Pittsburgh City Council Passes RIV Riverfront Zoning Bill, Positioning Pittsburgh To Become A National Model in Creating a More Economically, Environmentally, and Socially Sustainable Riverfront

Nick Postorino
Image courtesy of Flickr user Nick Postorino.

The City of Pittsburgh Legislature passed the RIV Riverfront Zoning Bill in July 2018, which created riverfront zoning standards to incentivize developers and property owners to create a more economically, environmentally, and socially sustainable riverfront. The RIV legislation was the result of a long process led by Pittsburgh’s City Planning Department and supported by local nonprofits, developers and neighborhood groups. “With the RIV, Pittsburgh could be a national model for using zoning to encourage sustainable, smart growth on urban waterfronts,” explains Stephan Bontrager, Vice President of Communication & Outreach at Riverlife, a non-profit dedicated to reclaiming, restoring and promoting Pittsburgh’s riverfronts.


Because the RIV legislation updates the zoning code to include a “performance points” system that encourages new riverfront development to include public benefits and environmental improvements Riverlife expects to see more economic activity along Pittsburgh’s riverfronts, including restaurants, recreational activities, and events. “For Pittsburgh residents, this is a huge win because this is a zoning update that reflects the modern way that Pittsburghers use the Riverfront today,” explains Bontrager.

The RIV legislation will not only encourage the restoration of riverfront habitat through more sustainable riverfront development but it will also preserve the unique character of riverfront neighborhoods by regulating building’s size and distance from rivers. Furthermore, the legislation will provide incentives for developers to prioritize public access and public amenities along the riverfront.

The new zoning codes give developers and property owners points for making sustainable investments in their properties that translate into larger buildings or closer riverfront properties. Those points allow developers to build closer than allotted to the river or above the height restrictions. Examples of point-earning additions include public restrooms or water fountains along river trails, stormwater infrastructure, and on-site energy generation.

The Department of City Planning developed the RIV Riverfront Zoning Bill over the course of two and a half years with input from thousands of Pittsburghers and stakeholders like Riverlife. The planning process included dozens of meetings and surveys with community members, property owners, and other stakeholders.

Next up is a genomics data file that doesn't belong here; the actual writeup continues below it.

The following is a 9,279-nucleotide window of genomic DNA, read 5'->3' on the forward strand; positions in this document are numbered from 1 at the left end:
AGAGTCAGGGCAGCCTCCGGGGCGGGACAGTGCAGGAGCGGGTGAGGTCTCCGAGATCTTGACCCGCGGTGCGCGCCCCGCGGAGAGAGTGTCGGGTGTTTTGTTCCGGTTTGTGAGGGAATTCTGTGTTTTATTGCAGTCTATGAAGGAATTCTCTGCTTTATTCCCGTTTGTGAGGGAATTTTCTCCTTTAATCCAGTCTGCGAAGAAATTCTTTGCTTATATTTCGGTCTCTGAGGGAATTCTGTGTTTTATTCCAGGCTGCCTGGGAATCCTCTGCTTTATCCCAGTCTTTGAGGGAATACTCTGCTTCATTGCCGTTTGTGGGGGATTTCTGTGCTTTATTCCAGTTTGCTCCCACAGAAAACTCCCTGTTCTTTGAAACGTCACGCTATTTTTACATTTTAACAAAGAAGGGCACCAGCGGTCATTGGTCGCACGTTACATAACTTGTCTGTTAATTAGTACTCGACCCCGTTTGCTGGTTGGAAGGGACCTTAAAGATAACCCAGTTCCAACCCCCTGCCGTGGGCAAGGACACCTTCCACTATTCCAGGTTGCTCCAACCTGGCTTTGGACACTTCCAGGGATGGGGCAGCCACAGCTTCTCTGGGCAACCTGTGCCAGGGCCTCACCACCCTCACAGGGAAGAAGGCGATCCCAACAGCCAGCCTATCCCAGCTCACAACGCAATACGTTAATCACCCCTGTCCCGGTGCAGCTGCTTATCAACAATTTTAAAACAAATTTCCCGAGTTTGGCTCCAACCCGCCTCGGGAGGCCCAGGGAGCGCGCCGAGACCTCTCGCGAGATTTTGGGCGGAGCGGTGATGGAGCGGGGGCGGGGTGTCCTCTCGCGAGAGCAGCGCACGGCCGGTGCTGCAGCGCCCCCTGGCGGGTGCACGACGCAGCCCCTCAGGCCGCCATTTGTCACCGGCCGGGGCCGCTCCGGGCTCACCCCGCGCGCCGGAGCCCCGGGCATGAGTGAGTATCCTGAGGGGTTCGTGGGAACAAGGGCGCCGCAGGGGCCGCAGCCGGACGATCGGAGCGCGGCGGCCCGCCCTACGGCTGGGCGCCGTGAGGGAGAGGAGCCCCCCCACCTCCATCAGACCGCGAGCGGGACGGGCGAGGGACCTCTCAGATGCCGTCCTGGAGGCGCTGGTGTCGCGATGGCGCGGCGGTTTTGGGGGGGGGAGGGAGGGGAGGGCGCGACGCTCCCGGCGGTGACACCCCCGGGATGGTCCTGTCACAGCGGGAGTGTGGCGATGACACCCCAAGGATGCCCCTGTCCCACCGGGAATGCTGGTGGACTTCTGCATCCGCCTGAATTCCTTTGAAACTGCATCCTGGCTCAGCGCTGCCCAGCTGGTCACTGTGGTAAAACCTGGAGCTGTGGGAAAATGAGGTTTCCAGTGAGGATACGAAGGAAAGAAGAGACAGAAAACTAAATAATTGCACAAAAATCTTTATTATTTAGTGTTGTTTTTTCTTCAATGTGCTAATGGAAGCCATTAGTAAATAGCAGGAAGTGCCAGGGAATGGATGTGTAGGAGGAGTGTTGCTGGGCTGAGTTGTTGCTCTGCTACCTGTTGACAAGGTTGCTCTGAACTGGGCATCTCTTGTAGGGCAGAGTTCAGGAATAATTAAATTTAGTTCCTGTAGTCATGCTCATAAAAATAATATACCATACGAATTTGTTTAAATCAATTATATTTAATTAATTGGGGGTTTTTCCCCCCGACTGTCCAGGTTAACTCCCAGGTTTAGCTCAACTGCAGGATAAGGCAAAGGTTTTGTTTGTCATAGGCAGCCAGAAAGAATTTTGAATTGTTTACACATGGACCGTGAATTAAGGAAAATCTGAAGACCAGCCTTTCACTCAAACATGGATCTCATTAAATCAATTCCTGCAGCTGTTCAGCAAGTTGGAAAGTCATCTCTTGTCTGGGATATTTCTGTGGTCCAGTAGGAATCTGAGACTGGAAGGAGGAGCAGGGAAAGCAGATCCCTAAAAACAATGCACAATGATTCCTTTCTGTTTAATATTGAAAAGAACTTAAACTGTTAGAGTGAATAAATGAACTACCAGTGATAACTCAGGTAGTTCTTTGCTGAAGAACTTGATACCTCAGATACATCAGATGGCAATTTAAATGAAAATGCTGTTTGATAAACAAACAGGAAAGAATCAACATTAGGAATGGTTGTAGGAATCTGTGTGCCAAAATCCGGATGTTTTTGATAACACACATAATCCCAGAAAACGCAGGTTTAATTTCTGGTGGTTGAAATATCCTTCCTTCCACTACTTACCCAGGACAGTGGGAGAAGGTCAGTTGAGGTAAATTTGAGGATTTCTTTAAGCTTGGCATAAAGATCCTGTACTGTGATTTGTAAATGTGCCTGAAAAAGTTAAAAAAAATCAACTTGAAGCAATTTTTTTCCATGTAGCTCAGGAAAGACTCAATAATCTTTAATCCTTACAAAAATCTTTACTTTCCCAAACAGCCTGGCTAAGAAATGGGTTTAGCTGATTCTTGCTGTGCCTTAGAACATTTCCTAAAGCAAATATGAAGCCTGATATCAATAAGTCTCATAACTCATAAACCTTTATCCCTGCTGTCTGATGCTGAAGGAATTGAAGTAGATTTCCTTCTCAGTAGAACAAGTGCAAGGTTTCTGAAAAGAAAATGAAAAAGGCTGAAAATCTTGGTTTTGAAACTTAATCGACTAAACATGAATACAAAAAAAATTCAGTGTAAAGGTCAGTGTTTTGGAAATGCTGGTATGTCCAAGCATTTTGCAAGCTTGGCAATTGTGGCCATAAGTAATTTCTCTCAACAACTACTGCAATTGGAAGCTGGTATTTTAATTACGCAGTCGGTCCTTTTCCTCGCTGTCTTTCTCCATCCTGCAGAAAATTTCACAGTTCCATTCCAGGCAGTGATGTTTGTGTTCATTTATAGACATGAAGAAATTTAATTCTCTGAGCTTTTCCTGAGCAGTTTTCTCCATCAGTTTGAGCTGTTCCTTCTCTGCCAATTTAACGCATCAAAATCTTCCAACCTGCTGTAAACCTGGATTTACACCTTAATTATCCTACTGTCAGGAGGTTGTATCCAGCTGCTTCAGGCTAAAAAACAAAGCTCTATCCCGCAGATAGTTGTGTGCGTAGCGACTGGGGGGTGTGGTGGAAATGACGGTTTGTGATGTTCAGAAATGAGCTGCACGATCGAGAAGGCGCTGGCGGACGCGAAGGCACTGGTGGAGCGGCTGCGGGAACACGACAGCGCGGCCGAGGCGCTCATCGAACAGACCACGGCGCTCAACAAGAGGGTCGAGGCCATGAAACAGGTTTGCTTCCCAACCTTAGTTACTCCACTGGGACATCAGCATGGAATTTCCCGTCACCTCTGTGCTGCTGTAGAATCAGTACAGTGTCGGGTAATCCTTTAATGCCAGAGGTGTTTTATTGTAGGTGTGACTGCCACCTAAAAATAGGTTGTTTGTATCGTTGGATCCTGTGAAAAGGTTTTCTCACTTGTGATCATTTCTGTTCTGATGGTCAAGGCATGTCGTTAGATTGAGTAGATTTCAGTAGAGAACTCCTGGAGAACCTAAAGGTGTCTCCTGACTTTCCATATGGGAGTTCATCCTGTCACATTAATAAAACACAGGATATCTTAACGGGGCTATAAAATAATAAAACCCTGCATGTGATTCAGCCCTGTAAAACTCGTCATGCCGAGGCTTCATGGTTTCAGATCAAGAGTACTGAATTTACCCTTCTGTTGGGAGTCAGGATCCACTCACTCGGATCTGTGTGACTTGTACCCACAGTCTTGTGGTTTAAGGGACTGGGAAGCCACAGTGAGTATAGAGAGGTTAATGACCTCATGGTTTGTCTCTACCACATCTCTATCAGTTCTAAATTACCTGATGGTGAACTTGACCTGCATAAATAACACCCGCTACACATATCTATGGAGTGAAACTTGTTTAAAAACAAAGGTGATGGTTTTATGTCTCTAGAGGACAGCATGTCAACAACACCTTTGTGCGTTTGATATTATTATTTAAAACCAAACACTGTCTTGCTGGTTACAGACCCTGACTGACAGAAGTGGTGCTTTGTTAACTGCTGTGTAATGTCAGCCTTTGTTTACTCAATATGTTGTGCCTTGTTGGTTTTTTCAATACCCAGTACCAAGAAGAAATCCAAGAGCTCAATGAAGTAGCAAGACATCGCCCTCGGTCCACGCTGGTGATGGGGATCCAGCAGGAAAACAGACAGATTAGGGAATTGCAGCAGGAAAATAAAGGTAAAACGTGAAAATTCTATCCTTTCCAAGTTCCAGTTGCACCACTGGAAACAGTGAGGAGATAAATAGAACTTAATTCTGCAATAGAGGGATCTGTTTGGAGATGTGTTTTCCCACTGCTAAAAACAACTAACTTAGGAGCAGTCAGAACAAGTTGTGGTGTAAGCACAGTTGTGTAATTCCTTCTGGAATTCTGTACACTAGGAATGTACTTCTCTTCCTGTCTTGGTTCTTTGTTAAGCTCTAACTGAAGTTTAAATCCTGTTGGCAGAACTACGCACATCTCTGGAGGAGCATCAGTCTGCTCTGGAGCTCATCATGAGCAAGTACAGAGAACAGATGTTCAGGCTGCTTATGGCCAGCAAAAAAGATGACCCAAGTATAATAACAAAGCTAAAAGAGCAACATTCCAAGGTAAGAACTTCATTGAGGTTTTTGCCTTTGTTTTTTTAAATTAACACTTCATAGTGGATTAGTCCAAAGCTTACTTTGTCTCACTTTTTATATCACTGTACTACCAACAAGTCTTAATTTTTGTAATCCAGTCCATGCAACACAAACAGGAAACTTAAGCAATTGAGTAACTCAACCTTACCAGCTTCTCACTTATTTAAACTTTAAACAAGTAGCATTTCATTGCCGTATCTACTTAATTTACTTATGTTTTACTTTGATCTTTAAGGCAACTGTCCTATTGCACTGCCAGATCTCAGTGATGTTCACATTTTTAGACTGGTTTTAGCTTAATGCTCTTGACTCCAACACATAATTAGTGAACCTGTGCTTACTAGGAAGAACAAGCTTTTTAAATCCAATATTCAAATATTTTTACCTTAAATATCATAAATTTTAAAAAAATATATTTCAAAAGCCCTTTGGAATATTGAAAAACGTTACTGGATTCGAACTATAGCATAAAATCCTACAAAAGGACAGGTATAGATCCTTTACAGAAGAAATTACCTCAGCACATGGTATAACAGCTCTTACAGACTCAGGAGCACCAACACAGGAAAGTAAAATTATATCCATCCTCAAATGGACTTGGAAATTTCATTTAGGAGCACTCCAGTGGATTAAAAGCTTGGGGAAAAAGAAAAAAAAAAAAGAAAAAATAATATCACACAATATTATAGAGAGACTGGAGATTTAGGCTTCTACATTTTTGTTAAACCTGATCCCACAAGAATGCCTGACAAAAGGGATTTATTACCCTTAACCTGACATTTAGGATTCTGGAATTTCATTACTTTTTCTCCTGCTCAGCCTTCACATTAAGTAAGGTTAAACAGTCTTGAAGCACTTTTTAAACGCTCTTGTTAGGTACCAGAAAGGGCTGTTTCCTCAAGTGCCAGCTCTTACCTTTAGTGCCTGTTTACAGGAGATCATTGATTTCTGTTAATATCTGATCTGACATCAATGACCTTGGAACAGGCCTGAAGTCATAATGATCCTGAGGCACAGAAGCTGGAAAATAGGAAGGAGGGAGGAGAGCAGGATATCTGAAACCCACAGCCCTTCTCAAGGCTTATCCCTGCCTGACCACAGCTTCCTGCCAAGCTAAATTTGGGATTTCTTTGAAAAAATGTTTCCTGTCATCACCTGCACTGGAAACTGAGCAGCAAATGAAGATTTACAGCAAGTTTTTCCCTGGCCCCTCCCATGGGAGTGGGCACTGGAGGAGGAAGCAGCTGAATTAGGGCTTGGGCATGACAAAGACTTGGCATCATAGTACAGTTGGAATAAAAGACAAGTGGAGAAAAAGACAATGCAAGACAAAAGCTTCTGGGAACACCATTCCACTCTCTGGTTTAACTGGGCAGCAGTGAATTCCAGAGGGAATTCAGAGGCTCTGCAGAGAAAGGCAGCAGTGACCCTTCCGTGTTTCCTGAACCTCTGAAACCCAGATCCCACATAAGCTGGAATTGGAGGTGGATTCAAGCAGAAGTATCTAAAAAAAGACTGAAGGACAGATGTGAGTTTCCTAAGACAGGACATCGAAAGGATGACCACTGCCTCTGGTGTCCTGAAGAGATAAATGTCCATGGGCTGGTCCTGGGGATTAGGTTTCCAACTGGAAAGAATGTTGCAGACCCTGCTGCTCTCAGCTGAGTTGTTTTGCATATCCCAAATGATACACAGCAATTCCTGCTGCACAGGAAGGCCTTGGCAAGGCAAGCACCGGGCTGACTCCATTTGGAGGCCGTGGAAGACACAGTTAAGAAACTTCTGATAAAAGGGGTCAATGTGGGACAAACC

The RIV impacts Pittsburgh’s three rivers and 33 miles of waterfront. There are 13 miles of riverfront in downtown alone.

Pittsburgh’s industrial past shaped its riverfront development. The rivers have been traditionally zoned for industrial use; however, after the 1980s collapse of steel, the city experienced a mass population loss, leaving behind industrial remnants like mills and transportation infrastructure that separated neighborhoods from accessing the riverfronts. In the 1990s and early 2000s, city leaders began working on a vision plan to redevelop the riverfronts in a way that diversified their uses to include recreation, entertainment, residential housing and corporate headquarters alongside industry on the waterfront.  The pace of development on the riverfronts has accelerated over the past decade, which led City Planning to begin the process to refine and update the city’s riverfront zoning standards for the first time in a generation.

About Riverlife:

Since 1999, Riverlife has committed to making Pittsburgh’s riverfronts environmentally, socially, and economically sustainable. Riverlife uses its experiences in Pittsburgh to help other places create their own environmentally and socio-economically sustainable riverfronts. Learn more about Riverlife and its work here.

Contact: Stephan Bontrager | Vice President of Communications & Outreach at Riverlife | Phone: 412-258-6636 X 105 | Email:

Image courtesy of Flickr user Nick Postorino.